Pensacola, Florida
Friday September 19th 2014

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New Therapy Zaps the Blues

by Jeremy Morrison

At first glance, it looks a lot like a dental chair. Then you notice the part of the machine that’s dangling overhead. That’s the apparatus that sends magnetic fields into the frontal lobe of your brain.

“It’s basically going to depolarize the neurons in the brain in the prefrontal cortex,” says Kelli Walker, MS, a mental health worker with The Anchor Clinic in downtown Pensacola. “It’s really awesome.”

On the clinic’s third floor office complex, sits the sleek, clinical chair that Walker calls her “baby.” The device, a NeuroStar TMS Therapy System, was approved by the U.S. Food and Drug Administration in 2008. It’s used for the treatment of depression.

The acronym TMS is probably not a familiar one, as the technology has just recently gained visibility. It stands for transcranial magnetic stimulation, and it’s exactly what it sounds like.

According to Neuronetics, the company that makes the NeuroStar system, the process involves sending tiny electrical currents into the brain in hopes that it will increase the levels of neurotransmitters and thus relieve symptoms of depression. The treatment is approved for adults who are not having success with one or more antidepressant medications.

It sounds strange. Something from the future or outer space. Walker assures that the concept of using electromagnetic stimulation on the brain has been around for decades, but only recently been approved for use to treat depression.

Walker said that, at first glance, the idea of zapping your brain may seem “sci-fi, or weird,” but that people who have found no relief for their depression to date may want to take a second look.

“If you’ve been depressed for 20 years, if you’ve been taking medications for 20 years,” she proffers, “why not try something else?”

In the simplest terms, doctors currently believe that depression is caused by an imbalance of certain chemicals in the brain. Attempts to alleviate the symptoms of depression are essentially attempts to balance out those chemicals.

“Medication does attempt to do that,” said Walker. “More often than not, poorly.”

Seated behind an office desk, Anchor’s TMS Coordinator takes out a binder. From within the binder, she pulls out a flow chart and places it on the desk. Walker points to the chart and runs her finger down a list of antidepressant medications.

There are plenty of them. Celexa, Lexapro and Prozac. And Luvox, Paxil or Zoloft. How about Wellbutrin? Maybe some Cymbalta, Effexor, Pristiq, Edronax, Remeron or Trazadone?

“And the medications may or may not work,” Walker warns, before moving her finger over to another long list.

To the side of the flow chart is a list of possible side effects from antidepressants. It reads like a smorgasbord of things to avoid, things that could be quite depressing themselves.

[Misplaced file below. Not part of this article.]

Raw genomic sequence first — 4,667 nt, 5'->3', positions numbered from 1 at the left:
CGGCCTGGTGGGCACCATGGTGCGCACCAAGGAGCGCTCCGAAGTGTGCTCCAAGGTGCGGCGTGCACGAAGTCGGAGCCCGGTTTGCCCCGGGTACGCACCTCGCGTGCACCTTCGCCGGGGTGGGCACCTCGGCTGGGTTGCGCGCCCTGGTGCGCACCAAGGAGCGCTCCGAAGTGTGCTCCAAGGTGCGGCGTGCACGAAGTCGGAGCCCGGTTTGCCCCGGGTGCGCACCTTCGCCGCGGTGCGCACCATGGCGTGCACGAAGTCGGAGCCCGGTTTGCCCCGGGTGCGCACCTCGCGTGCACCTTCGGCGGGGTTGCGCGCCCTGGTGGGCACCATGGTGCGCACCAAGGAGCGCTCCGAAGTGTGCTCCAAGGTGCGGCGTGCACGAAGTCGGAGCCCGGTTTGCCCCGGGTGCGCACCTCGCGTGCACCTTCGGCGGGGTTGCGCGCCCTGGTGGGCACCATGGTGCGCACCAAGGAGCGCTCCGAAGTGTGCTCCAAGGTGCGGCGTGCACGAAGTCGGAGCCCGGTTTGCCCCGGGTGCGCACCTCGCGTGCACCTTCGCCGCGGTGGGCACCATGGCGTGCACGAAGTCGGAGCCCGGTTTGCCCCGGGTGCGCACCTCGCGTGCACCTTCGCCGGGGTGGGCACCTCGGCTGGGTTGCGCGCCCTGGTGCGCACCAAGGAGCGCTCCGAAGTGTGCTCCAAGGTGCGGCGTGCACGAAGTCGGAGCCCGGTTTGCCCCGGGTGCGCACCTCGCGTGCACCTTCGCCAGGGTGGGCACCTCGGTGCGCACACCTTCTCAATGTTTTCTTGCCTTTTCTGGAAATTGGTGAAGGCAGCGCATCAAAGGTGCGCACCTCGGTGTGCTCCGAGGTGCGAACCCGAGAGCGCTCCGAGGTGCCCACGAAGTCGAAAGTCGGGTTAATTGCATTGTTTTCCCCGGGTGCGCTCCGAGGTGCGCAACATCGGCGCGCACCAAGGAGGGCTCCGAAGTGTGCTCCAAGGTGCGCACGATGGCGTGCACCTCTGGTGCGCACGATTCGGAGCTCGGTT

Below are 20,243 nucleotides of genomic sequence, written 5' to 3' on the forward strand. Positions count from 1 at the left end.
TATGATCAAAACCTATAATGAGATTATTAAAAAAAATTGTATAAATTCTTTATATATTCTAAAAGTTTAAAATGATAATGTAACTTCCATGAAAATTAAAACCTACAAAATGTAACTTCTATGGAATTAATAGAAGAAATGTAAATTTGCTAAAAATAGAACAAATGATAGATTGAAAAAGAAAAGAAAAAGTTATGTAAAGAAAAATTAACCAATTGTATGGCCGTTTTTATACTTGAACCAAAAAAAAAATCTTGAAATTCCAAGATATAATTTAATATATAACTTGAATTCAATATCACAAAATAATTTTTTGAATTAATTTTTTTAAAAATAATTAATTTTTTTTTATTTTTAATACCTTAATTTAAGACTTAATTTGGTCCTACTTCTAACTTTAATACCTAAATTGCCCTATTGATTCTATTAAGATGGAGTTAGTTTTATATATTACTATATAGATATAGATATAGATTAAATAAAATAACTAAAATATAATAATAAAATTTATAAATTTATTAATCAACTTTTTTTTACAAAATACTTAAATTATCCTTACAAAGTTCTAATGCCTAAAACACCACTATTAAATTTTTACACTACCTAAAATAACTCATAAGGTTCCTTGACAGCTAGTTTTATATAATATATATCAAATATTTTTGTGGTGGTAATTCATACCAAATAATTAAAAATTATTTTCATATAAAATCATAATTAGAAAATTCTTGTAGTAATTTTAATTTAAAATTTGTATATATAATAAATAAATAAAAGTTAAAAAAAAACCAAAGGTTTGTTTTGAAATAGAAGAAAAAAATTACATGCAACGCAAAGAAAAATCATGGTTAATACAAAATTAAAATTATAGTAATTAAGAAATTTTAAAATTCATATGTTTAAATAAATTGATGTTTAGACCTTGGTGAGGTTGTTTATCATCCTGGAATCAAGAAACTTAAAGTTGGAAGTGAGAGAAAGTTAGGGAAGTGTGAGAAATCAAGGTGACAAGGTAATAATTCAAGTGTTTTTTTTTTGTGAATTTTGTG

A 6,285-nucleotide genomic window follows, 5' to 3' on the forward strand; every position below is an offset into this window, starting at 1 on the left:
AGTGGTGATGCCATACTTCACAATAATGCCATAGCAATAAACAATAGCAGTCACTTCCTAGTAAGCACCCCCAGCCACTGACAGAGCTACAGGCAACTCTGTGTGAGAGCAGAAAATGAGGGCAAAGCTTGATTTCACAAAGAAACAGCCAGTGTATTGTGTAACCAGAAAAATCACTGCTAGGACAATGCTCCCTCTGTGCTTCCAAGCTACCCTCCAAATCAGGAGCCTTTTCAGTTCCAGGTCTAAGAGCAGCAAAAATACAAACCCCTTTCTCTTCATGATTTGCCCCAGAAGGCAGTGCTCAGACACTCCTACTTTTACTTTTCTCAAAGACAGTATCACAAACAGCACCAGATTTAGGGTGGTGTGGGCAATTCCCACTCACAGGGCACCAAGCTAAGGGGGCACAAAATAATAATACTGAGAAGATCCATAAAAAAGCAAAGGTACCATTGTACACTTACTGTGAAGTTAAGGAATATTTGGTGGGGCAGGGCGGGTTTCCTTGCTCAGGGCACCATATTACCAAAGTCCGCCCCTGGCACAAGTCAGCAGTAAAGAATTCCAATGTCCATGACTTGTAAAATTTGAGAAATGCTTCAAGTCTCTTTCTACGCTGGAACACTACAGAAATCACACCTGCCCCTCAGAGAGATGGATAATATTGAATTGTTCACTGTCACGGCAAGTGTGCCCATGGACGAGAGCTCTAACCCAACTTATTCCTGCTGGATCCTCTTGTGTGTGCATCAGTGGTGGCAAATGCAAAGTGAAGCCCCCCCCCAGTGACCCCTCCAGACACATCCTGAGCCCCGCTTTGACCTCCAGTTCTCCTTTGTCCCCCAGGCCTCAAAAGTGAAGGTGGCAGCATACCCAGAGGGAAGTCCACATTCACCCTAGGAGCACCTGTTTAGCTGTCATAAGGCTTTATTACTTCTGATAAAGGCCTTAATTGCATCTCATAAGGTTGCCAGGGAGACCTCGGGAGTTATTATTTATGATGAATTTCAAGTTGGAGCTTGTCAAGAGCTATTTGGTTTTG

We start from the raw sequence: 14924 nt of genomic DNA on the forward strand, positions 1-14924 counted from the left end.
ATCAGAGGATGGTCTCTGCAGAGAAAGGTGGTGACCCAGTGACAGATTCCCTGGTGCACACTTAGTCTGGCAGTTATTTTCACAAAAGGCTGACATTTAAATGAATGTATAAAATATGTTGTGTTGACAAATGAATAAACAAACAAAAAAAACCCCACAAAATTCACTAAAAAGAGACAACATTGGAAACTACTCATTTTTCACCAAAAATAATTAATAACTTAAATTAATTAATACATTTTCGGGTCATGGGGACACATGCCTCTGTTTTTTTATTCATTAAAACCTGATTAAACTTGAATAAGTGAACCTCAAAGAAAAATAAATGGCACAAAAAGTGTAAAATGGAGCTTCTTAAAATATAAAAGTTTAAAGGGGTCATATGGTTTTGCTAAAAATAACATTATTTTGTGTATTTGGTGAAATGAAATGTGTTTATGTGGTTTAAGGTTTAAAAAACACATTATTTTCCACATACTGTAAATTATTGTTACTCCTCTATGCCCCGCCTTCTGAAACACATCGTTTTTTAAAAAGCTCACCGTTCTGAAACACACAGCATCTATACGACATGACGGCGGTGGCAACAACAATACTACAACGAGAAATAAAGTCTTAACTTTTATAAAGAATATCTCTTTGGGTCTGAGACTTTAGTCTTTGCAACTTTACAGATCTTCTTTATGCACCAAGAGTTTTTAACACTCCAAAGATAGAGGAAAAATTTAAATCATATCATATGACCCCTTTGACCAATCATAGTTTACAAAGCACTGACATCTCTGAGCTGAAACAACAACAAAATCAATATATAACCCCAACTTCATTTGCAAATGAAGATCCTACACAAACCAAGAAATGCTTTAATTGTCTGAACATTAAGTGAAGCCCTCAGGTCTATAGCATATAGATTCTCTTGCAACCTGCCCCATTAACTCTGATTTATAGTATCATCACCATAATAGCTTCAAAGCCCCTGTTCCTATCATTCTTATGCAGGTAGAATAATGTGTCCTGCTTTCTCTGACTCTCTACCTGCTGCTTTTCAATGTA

Possible side effects from the myriad of antidepressant medications include diarrhea, nausea, insomnia and constipation. Also nervousness and anxiety, abnormal ejaculation, impotence and decreased sexual interest. Or you could experience weight gain, and increased or decreased appetite. Medications could also cause weakness and fatigue, dry mouth or dizziness, and possibly sweating or tremors.

Walker said that TMS therapy does not have any side effects, except for some reports of a mild headache. She didn’t expect the pharmaceutical companies to be too keen on the practice once it caught on.

“They’re going to hate it,” Walker said about the pharmaceutical companies. “They’re goning start losing money like crazy on medication. That’s their problem.”

Currently, TMS therapy is not a realistic option for many patients. The service, which cost upwards of $10,000 for a six-week treatment, is not covered by most insurance companies.

“We would have people lined up around the street if their insurance would cover it,” Walker said, adding that she suspected the practice would soon be covered. “As soon as insurance kicks in we’re probably going to have to buy five machines.”

In addition to lacking side effects and being relatively affordable (in comparison to years on medications), the NeuroStar treatment reportedly works. According to Walker, patients experiencing no success with medications have seen improvements after undergoing magnetic-wave sessions.

But what is considered a successful run in the TMS chair? Cured?
“That’s patient-specific,” says Walker, explaining that she has seen people fully recover and drop all their meds, and she’s seen patients simply reach a coping point, but feels the therapy has been overall useful in treating depression within the clinic.

With the machines being somewhat of a novelty, a few doctors in the clinic gave them a spin to see what the ride was like. No one sat through a full session, just a small taste.

“I wanted to know how it felt,” Walker says. “It didn’t hurt.”

She compared the experience to being thumped in the head. The process is reportedly loud and “annoying.” She said men seemed more bothered by the transcranial magnetic stimulation than did women.

“If you can handle being thumped on the head for six weeks and come out a different person,” Walker says, “it’s totally worth it.”